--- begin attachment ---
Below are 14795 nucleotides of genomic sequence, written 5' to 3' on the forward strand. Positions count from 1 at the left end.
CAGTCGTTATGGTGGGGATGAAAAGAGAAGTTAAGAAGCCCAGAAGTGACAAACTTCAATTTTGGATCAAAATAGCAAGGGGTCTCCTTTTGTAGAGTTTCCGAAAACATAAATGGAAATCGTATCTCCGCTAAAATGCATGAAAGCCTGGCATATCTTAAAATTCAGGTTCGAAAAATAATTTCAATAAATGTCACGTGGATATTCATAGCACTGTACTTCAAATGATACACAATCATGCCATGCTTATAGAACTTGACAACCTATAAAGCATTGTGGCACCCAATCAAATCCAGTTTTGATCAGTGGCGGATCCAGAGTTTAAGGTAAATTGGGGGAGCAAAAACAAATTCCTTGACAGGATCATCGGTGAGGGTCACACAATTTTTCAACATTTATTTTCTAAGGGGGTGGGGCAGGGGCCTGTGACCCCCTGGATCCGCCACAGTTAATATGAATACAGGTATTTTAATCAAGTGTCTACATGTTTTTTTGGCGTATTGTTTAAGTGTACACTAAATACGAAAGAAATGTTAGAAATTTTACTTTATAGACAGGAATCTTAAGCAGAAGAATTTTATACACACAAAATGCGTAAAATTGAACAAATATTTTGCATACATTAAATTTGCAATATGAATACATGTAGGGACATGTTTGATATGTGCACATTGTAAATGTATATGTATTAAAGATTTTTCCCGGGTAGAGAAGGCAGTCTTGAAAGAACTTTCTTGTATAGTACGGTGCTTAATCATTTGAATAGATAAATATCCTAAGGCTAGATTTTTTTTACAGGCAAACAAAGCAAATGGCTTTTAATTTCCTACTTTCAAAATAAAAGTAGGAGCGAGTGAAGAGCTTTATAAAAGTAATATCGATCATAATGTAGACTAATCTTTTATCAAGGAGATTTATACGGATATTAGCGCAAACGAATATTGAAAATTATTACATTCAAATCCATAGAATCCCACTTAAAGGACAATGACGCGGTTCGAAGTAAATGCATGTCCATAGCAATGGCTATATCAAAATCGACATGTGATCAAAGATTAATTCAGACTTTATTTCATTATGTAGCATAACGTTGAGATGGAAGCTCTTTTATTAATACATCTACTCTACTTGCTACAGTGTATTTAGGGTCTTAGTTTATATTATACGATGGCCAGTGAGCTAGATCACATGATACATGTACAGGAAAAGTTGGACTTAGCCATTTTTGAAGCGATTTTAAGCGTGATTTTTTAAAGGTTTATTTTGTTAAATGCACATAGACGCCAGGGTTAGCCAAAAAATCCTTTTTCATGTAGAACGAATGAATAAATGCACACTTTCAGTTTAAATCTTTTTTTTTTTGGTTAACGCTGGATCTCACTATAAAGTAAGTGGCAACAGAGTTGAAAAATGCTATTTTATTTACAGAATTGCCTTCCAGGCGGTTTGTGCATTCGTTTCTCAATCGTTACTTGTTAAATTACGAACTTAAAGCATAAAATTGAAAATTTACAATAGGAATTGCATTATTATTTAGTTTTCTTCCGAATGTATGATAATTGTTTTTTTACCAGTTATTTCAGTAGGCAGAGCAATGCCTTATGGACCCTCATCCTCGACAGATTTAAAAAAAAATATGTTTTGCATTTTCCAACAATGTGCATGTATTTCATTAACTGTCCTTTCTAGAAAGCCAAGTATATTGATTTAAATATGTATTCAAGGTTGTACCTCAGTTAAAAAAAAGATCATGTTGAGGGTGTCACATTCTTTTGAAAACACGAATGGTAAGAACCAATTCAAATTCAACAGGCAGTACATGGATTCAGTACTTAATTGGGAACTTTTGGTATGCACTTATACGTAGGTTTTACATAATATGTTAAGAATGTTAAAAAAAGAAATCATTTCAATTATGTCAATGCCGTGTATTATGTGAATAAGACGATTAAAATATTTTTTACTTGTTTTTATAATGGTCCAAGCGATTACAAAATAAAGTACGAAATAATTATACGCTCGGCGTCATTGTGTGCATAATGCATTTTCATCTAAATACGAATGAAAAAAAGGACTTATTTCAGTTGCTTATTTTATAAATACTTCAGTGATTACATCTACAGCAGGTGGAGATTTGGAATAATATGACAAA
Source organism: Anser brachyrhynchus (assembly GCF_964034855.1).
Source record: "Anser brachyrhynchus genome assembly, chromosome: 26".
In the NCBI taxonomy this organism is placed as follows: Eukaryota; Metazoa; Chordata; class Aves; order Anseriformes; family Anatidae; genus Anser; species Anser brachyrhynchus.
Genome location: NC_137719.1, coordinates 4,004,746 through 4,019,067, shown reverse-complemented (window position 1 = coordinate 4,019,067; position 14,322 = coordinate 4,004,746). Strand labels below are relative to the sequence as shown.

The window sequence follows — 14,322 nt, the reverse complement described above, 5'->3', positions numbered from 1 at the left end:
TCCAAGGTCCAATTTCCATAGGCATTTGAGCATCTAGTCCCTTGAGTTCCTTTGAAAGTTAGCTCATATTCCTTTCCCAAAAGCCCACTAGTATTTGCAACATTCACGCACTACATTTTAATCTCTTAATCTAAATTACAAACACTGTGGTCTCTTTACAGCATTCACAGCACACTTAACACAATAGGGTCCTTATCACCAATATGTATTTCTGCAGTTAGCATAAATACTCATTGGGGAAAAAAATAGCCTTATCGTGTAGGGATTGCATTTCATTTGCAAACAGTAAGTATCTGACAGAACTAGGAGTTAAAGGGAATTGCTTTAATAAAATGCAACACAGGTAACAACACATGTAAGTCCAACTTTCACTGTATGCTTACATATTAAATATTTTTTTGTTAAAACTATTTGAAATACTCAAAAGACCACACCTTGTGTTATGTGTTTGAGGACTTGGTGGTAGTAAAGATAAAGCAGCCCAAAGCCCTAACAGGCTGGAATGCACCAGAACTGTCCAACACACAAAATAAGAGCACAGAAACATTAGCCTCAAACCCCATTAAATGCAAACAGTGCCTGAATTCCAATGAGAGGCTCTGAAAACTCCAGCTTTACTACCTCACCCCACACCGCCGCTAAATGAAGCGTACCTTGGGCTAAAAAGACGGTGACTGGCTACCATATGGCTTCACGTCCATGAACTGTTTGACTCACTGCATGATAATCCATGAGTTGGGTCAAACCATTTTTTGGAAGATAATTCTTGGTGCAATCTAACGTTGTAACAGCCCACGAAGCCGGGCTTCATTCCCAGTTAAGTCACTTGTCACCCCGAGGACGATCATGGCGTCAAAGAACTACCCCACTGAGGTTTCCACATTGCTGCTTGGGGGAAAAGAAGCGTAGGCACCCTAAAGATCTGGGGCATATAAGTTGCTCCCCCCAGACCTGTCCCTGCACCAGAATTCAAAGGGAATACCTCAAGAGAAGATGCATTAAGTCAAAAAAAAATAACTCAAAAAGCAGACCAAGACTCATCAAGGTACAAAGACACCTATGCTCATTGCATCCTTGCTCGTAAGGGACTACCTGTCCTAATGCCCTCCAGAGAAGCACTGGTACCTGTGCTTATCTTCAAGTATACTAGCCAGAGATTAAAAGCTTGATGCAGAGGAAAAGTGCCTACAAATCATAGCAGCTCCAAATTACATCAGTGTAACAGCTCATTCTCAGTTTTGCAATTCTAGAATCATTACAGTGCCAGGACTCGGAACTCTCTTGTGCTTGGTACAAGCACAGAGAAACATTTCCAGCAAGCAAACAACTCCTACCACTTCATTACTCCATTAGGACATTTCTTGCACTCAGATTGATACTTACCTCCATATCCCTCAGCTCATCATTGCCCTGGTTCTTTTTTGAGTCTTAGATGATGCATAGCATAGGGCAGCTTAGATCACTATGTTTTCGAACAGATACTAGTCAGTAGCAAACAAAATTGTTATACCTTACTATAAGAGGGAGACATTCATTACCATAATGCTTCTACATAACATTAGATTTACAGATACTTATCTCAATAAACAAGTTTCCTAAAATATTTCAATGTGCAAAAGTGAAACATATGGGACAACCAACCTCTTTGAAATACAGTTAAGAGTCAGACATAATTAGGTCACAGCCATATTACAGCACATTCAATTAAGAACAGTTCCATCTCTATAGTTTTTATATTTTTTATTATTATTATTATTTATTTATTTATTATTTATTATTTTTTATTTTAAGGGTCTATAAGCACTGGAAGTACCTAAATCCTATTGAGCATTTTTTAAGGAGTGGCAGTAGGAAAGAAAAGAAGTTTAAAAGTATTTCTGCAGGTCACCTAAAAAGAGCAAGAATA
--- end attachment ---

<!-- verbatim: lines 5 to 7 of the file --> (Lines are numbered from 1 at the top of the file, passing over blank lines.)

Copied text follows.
In the NCBI taxonomy this organism is placed as follows: Eukaryota; Metazoa; Chordata; class Aves; order Anseriformes; family Anatidae; genus Anser; species Anser brachyrhynchus.
Genome location: NC_137719.1, coordinates 4,004,746 through 4,019,067, shown reverse-complemented (window position 1 = coordinate 4,019,067; position 14,322 = coordinate 4,004,746). Strand labels below are relative to the sequence as shown.

The window sequence follows — 14,322 nt, the reverse complement described above, 5'->3', positions numbered from 1 at the left end: